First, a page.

Extending the reach of care: Tending to patients using chat app technology

This post has been republished via RSS; it originally appeared at: Microsoft Research.

According to a report released by World Bank and the World Health Organization in 2017, there are nearly 4 billion people worldwide, that’s half of the world population, who lack access to essential healthcare. Although delivering high-quality patient-centered care is at the heart of good healthcare, this is no easy task due to both cost and scalability.

Having good communication between providers and patients is vital to quality of care and ideal healthcare outcomes. However, it can be costly and challenging to facilitate, especially in cost-conscious Global South settings, where the ratio of medical professionals to patients is often extremely low and the availability of in-person consultations is scarce. The Global South is a region of the world that includes countries in Asia, Africa, Latin America, and the Caribbean that may have less access to resources due to a number of factors.

Meanwhile, chat apps are widely used in healthcare today. They have many applications: internal communication, public engagement, and patient outreach beyond working hours or the physical bounds of hospital operations. We believe that chat offers a novel opportunity to enhance the access, engagement, and quality of care. However, we also recognize the burden that chat puts on doctors and nurses who will need to attend to patients both in person and through chat apps, during hospital working hours and often outside of these hours. Therefore, our research aimed to answer the question: How do we address the tension between the access to high-quality patient-centered care for more people and the necessary work to deliver such care for already stressed healthcare systems?

Our team of researchers conducted ethnographic research at an in vitro fertilization (IVF) clinic in China. Our research included observation of the nurses’ work, interviews with the nurses and doctors, and an examination of the chat messages that best illustrate the work the nurses carry out on WeChat. Our findings are detailed in a paper accepted at the ACM CHI Conference on Human Factors in Computing Systems (CHI 2020), called “Please call the specialism: Using WeChat to support patient care in China.” The paper also won an Honourable Mention Award.

Side view of medical practitioners browsing data on modern computer while working in lab of modern hospital together and speaking on the mobile phone

From our fieldwork we found that the IVF clinic attracts a huge number of patients from across the country since it’s a top clinic in China. The result of such a high patient volume is that each patient has less than five minutes in their consultation. Given that its location is culturally and ethnically diverse in addition to being economically less developed, a number of patients who come to the clinic are of limited literacy and may speak various dialects. Additionally, IVF treatment is also an incredibly complicated process. All these factors pose a huge communication challenge to the clinic and have a great impact on patients’ medical adherence and treatment outcomes.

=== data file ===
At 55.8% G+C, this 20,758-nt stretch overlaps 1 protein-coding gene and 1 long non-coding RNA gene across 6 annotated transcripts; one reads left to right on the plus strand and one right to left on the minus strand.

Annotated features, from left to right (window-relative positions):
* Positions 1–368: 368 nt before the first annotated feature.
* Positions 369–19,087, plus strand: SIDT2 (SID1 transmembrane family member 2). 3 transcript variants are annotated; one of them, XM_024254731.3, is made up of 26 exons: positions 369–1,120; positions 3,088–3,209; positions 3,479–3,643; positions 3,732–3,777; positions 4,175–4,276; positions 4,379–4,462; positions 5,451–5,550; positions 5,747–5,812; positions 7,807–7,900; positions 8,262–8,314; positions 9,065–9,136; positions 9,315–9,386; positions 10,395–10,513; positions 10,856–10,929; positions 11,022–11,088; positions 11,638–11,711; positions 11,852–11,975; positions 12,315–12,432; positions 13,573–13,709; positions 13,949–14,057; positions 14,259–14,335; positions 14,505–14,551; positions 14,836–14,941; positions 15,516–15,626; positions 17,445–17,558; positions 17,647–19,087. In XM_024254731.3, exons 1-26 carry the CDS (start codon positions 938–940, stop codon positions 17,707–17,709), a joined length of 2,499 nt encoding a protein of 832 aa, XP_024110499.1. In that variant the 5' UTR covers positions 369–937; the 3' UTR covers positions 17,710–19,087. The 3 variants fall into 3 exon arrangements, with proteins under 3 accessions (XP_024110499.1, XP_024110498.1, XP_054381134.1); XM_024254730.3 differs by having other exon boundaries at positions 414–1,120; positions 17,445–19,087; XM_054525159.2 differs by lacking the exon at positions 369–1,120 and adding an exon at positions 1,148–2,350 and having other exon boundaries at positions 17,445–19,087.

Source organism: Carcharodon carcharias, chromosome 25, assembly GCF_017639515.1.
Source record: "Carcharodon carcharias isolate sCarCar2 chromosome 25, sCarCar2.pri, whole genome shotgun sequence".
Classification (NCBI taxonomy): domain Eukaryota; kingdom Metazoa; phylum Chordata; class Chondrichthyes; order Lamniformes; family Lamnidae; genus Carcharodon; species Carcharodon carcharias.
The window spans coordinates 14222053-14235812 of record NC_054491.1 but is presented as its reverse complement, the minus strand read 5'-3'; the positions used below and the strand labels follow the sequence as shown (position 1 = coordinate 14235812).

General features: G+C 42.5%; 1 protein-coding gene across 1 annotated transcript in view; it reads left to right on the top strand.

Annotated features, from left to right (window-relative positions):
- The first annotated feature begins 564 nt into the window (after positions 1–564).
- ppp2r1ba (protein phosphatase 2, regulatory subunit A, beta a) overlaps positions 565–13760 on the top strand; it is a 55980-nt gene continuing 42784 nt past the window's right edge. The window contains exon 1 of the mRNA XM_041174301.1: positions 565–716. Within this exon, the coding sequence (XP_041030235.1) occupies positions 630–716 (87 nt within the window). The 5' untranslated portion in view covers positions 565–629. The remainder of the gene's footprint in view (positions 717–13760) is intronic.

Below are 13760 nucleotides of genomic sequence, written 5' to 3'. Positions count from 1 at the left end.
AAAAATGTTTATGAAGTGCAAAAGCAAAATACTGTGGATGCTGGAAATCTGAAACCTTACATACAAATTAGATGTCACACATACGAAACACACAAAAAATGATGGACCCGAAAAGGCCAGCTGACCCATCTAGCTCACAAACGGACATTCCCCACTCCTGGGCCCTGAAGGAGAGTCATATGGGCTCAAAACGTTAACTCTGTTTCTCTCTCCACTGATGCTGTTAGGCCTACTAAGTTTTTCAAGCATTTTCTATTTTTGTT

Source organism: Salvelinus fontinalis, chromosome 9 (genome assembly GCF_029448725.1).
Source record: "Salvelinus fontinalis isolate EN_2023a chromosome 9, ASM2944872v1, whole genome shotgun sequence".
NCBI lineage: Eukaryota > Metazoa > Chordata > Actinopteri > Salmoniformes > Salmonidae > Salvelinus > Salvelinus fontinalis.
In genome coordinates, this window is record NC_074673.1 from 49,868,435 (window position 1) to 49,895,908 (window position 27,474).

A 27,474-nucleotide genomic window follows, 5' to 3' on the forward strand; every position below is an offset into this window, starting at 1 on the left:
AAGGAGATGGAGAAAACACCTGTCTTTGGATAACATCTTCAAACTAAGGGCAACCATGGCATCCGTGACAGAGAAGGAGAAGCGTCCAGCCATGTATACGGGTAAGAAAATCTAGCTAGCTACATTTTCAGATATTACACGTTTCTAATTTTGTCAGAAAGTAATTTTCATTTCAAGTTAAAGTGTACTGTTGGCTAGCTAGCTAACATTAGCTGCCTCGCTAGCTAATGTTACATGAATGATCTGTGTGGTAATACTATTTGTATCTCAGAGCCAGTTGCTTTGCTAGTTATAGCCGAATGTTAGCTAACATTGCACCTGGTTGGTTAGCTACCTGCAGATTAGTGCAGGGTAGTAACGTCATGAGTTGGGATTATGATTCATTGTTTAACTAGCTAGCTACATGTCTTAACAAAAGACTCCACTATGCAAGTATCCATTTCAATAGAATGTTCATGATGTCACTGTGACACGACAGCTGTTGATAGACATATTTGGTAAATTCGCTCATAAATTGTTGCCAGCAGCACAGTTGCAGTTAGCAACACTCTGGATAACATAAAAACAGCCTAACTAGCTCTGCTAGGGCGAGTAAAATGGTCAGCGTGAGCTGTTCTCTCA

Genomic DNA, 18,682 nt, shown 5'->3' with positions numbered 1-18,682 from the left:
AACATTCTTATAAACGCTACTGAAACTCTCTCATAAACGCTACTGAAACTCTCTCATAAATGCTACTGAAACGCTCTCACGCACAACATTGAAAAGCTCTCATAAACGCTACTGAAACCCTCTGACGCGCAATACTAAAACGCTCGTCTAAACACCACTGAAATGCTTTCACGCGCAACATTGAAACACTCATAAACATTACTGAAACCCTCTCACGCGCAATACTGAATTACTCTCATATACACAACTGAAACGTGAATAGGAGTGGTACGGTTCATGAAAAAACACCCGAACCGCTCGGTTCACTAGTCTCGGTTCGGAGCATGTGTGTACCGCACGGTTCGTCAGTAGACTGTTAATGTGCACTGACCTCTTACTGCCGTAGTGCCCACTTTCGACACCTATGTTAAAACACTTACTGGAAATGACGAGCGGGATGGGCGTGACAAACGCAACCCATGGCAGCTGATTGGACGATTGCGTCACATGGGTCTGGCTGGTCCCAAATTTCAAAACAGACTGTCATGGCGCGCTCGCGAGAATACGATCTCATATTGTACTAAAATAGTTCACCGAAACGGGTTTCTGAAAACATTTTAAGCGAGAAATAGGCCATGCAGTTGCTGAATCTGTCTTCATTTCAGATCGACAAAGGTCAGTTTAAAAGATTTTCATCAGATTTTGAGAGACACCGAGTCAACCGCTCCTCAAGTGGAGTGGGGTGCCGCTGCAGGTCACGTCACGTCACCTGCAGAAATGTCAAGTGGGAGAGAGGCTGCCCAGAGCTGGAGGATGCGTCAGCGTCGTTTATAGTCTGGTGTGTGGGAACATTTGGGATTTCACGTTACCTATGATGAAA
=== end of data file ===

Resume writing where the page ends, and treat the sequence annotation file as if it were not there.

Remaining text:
Integrating WeChat into daily nursing routines: Ingenious solutions alongside challenges

In one treatment group from our study, two nurses handle an average of 170 patients daily, which does not include the patients who come in for ad hoc visits. The two nurses were often overwhelmed by the amount of communication happening simultaneously—while they were talking to one patient in person, they were interrupted by phone calls from the desk phone, their work mobile phones, and their personal mobile phones, all pinging with incoming messages. To address the communication challenge, the clinic turned to WeChat.

In order to make up for limited in-person communication, nurse-facilitated patient WeChat groups were created. There are obvious advantages that come out of creating such groups. For example, patients can now receive care from anywhere at any time. However, challenges arise too—volume of messages is one of these. The nurses receive an overwhelming amount of messages (approximately 10,000 messages per day) and often only have time to deal with these messages on their own time, during lunch breaks and after or before work.

It is simply an impossible mission to read thousands of messages! The nurses needed to develop tactics to deal with this vast number of messages. When new patients were enrolled, with their consent they were added to existing patient groups instead of creating new groups each time. This is a deliberate choice by the nurses, who have learned that the patients who have been in the groups longer, and are therefore further along in their treatment, are a useful resource for the newer patients to get additional information and peer support.

During the orientation, nurses also explicitly instructed patients to use an “@” symbol if they needed to get a direct answer from the nurse, otherwise the message would be understood as a question to the group in general. When the nurses began their workday, they first looked for messages on WeChat that were directed at them using the “@” symbol. Unlike Slack or Twitter, which separate out all the “@” messages for a user, WeChat does not have the function to separate these messages. In WeChat, nurses are currently required to manually sift through the roughly 10,000 messages a day, looking for “@” signs. The “@” symbol stands out especially well because it is starkly different from the Chinese character set, making the symbol easy for nurses to find it quickly among large volumes of messages.

After responding to all “@” messages, the nurses skim through the interactions between patients, looking for the most active patients. According to the nurses, if a patient was particularly active one day and kept on posting one issue over and over again, it was a good indicator that this patient must be unhappy (either with the current treatment outcome or the clinic) and in distress. This required early intervention by the nurses. For cases requiring early intervention, nurses often followed up with the patients individually in person or via a phone call. They would bring this up during the morning meeting with the doctor so that the doctor could also pay extra attention to the patient when they came in.